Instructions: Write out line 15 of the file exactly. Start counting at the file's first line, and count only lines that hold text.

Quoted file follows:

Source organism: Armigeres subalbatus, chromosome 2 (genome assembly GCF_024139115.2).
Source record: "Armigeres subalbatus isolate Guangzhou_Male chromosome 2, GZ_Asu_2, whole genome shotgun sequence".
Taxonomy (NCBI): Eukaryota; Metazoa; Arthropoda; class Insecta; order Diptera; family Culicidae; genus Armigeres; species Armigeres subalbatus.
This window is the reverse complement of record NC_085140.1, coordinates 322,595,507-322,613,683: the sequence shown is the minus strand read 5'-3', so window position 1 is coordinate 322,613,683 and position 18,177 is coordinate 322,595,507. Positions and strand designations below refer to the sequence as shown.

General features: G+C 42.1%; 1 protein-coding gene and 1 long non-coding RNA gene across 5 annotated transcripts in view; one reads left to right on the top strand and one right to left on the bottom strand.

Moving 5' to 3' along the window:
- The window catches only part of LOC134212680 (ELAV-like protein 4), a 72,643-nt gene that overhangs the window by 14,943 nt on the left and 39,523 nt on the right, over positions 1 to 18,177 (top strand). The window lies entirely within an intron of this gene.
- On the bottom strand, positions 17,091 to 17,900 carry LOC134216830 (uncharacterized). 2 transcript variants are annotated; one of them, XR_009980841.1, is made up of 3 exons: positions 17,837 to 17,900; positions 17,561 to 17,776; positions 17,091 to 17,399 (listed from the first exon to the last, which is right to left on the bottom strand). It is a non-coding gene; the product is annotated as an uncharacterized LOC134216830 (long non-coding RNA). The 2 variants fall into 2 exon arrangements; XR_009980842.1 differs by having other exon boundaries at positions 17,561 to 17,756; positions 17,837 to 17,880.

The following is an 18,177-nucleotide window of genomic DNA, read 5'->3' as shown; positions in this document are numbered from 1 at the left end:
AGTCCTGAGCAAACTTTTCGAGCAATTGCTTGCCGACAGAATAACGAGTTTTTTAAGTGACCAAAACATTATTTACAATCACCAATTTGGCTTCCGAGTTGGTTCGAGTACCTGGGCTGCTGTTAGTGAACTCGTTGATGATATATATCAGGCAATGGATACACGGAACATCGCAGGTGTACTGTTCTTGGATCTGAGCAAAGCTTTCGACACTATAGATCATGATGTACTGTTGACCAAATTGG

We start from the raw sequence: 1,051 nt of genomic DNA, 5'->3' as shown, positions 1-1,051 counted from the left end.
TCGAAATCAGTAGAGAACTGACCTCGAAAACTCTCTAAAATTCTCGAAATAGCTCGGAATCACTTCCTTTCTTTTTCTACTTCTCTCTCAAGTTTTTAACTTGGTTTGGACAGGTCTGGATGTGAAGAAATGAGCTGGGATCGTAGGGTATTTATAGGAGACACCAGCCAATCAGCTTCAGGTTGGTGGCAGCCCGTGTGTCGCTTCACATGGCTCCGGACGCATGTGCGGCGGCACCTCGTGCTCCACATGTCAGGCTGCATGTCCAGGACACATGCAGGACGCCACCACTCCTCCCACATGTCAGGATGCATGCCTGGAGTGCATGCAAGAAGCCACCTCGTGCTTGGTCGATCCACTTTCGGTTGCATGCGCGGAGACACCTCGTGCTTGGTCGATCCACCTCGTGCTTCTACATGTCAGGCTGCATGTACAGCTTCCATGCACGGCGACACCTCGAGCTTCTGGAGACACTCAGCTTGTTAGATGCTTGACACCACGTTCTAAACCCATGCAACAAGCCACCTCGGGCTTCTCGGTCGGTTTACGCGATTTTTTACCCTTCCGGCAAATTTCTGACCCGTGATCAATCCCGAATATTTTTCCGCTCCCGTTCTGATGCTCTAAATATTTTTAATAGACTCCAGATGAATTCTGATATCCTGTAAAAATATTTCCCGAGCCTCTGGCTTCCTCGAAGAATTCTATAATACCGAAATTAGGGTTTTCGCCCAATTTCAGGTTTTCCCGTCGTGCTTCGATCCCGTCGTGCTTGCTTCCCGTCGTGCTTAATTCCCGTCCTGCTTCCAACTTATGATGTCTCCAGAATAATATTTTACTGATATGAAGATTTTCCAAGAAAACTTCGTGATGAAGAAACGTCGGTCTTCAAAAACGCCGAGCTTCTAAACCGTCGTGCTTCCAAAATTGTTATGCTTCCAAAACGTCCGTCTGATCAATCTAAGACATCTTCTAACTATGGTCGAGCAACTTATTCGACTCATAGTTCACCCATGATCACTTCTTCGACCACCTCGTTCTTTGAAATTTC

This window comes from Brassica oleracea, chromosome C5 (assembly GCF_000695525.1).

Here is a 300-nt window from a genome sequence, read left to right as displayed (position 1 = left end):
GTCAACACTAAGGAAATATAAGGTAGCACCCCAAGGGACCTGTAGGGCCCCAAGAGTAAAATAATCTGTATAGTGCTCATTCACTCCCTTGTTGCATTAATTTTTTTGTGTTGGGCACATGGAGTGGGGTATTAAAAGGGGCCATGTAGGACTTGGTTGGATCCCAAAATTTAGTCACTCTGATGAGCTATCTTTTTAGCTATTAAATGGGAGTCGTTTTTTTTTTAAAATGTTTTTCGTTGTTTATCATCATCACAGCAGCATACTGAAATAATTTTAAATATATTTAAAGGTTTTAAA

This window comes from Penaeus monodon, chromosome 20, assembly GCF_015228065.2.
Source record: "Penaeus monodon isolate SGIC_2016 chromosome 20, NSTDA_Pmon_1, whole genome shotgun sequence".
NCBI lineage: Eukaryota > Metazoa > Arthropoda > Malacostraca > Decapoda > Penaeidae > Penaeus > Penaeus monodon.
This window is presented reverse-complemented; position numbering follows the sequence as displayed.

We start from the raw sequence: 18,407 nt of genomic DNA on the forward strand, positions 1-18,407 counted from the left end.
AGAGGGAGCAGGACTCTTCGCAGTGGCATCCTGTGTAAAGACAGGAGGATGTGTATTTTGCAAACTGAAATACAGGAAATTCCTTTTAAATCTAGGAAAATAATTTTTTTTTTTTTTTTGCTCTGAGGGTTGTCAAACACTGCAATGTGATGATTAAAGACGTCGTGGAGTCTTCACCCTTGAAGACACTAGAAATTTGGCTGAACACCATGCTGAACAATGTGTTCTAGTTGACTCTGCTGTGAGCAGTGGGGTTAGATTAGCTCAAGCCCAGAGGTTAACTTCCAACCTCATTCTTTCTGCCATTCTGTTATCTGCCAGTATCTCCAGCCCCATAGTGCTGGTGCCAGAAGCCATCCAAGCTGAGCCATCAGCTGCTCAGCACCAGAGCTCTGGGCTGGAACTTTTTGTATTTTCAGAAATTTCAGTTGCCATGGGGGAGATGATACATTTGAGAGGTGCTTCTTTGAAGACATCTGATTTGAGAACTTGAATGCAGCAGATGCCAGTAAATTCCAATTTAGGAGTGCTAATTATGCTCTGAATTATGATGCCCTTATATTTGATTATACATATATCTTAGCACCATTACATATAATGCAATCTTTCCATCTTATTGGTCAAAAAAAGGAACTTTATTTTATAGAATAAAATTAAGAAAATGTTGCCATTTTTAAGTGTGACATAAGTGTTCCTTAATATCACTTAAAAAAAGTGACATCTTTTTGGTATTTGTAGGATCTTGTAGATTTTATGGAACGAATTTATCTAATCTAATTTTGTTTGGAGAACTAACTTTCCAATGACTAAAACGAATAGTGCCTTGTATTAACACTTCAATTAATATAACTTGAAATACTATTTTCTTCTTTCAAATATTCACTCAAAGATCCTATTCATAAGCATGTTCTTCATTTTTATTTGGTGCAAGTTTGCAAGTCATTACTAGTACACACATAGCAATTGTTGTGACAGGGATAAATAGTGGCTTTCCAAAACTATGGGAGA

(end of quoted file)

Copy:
GTCAACACTAAGGAAATATAAGGTAGCACCCCAAGGGACCTGTAGGGCCCCAAGAGTAAAATAATCTGTATAGTGCTCATTCACTCCCTTGTTGCATTAATTTTTTTGTGTTGGGCACATGGAGTGGGGTATTAAAAGGGGCCATGTAGGACTTGGTTGGATCCCAAAATTTAGTCACTCTGATGAGCTATCTTTTTAGCTATTAAATGGGAGTCGTTTTTTTTTTAAAATGTTTTTCGTTGTTTATCATCATCACAGCAGCATACTGAAATAATTTTAAATATATTTAAAGGTTTTAAA